Economics studies scarcity and the allocation of resources. Central to societies’ economic objectives is the reduction in scarcity and central to that is economic growth. Certainly, economic growth is a major objective of all governments. They know that they will be judged by their record on economic growth.
But what do we mean by economic growth? The normal measure is growth in GDP. But does GDP measure how much a society benefits? Many people argue that GDP is a poor proxy for social benefit and that a new method of establishing the level of human well-being and happiness is necessary.
And it’s not just at macro level. As we saw in a previous news article, A new felicific calculus? happiness and unhappiness are central to economists’ analysis of consumer behaviour. If we define ‘utility’ as perceived happiness, standard consumer theory assumes that rational people will seek to maximise the excess of happiness over the costs of achieving it: i.e. will seek to maximise consumer surplus.
There have been three recent developments in the measurement of happiness. ‘Understanding Society’ is a £48.9m government-funded UK study following 40,000 households and is run by the Institute of Social and Economic Research (ISER) at the University of Essex. It has just published its first findings (see link below).
The second development is the work by the ONS on developing new measures of national well-being and includes a questionnaire asking about the things that matter to people and which should be included in a measure or measures of national well-being.
The third development will be an addition of five new questions to the Integrated Household Survey:
• Overall, how satisfied are you with your life nowadays?
• Overall, how happy did you feel yesterday?
• Overall, how anxious did you feel yesterday?
• Overall, to what extent do you feel the things you do in your life are worthwhile?
But after all this, will we be any closer to getting a correct measure of human well-being? Will the results of such investigations help governments devise policy? Will the government be closer to measuring the costs and benefits of any policy decisions?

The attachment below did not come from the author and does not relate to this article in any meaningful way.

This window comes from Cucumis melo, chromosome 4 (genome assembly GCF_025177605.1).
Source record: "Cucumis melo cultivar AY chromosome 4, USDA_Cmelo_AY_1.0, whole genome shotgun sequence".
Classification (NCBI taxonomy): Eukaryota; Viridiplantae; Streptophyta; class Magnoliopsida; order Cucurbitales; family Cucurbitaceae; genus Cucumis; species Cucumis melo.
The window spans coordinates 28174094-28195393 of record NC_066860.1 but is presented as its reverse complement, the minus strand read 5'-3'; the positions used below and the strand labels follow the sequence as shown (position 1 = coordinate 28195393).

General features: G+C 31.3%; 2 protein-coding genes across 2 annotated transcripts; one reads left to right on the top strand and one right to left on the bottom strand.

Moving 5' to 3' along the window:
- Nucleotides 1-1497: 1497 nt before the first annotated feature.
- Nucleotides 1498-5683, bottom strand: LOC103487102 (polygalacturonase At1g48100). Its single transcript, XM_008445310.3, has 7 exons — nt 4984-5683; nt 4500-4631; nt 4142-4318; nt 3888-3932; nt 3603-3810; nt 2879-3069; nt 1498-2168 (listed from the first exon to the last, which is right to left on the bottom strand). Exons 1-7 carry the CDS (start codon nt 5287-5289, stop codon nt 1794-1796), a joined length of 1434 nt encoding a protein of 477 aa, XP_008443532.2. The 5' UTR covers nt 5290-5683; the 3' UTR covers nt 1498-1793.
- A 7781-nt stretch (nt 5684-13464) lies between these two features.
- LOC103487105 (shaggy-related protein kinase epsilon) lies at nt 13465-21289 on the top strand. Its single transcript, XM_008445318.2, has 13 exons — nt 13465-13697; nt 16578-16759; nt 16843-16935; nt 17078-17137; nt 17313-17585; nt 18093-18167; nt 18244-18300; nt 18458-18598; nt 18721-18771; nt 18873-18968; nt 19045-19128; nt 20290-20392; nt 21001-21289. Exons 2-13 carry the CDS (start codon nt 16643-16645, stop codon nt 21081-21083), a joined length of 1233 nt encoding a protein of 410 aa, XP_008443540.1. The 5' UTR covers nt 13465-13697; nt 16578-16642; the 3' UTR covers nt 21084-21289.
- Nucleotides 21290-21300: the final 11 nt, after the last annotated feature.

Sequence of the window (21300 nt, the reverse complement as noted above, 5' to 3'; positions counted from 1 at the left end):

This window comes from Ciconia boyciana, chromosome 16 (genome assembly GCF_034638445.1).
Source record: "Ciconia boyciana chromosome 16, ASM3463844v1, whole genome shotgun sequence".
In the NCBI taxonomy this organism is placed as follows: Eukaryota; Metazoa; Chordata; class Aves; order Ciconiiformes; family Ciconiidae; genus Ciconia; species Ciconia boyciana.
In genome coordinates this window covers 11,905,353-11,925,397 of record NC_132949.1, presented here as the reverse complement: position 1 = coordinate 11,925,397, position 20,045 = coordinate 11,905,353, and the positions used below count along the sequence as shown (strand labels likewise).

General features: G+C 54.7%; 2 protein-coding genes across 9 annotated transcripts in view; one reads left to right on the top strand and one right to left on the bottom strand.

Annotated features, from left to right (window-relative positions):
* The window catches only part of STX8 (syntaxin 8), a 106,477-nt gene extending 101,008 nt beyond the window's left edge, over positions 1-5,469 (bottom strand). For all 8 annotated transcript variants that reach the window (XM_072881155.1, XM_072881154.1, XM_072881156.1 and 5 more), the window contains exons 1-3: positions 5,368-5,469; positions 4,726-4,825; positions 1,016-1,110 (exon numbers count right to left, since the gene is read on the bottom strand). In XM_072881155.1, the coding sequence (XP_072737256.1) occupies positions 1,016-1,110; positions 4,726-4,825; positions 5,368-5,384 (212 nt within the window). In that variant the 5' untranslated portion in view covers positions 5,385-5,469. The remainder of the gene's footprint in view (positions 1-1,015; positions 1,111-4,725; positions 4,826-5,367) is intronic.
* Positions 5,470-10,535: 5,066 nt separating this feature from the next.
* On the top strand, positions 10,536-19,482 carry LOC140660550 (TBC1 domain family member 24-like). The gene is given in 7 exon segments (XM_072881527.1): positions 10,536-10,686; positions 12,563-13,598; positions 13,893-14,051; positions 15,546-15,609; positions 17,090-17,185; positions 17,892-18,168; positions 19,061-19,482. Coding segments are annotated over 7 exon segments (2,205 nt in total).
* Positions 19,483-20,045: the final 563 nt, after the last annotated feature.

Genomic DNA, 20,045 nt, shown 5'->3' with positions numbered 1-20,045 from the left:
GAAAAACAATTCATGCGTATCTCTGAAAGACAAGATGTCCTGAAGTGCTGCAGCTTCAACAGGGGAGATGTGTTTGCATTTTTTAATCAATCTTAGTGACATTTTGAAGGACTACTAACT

- Married for less than five years, young, childless: survey finds that’s happiness
- The UK’s largest household longitudinal study launches its early findings
- Happiness Studied in Britain
- Statisticians to tackle ticklish issue of happiness
- Survey to ask ‘How happy are you?’
- ONS happiness questions revealed
- What makes us happy?
- Bhutan’s ‘Gross National Happiness’ index
- Bhutan’s experiment with happiness
- Gross National Happiness: The 10 Principles
- You’re asking me if I’m happy? What kind of a question is that?
- Happiness = Work, sleep and bicycles
- The Future of Consumption and Economic Growth
- Happiness: A measure of cheer
Guardian, David Sharrock (27/2/11)
MeD India (1/3/11)
Financial Times (24/2/11)
BBC News (24/2/11)
The Telegraph, Tim Ross (24/2/11)
The Telegraph (7/3/11)
The Telegraph, Dean Nelson (2/3/11)
The Third Pole (China), Dipika Chhetri (25/2/11)
The Huffington Post (China), Nancy Chuda (24/2/11)
Independent, Natalie Haynes (26/2/11)
BBC News blogs, Mark Easton’s UK, Mark Easton (25/2/11)
Minyanville, Professor Pinch and Conor Sen (14/2/11)
Financial Times (27/12/10)
- Well-being: Measuring national well-being
- Consultation: Measuring national well-being
- Consultation: Measuring national well-being: the questions
- The measurement of subjective well-being
- Integrated Household Survey
ONS, Stephen Hicks (4/2/11)
Understanding Society site
- Early findings from the first wave of the UK’s household longitudinal study
Understanding Society, Jon Burton, Heather Laurie and Peter Lynn Institute for Social and Economic Research, University of Essex
- For what reasons might GDP be a poor measure of human well-being?
- How suitable is a survey of individuals for establishing the nation’s happiness?
- How suitable are each of the four specific questions above for measuring a person’s well-being?
- Why, do you think, has average life satisfaction not increased over the past 30 years despite a substantial increase in GDP per head?
- Give some examples of ways in which national well-being could increase for any given level of GDP. Explain why they would increase well-being.
- Should other countries follow Bhutan’s example and use a ‘groass national happiness index’ to drive economic and social policy?
- If human well-being could be accurately measured, should that be the sole driver of economic and social policy?
- Do people’s spending patterns give a good indication of the things that give them happiness?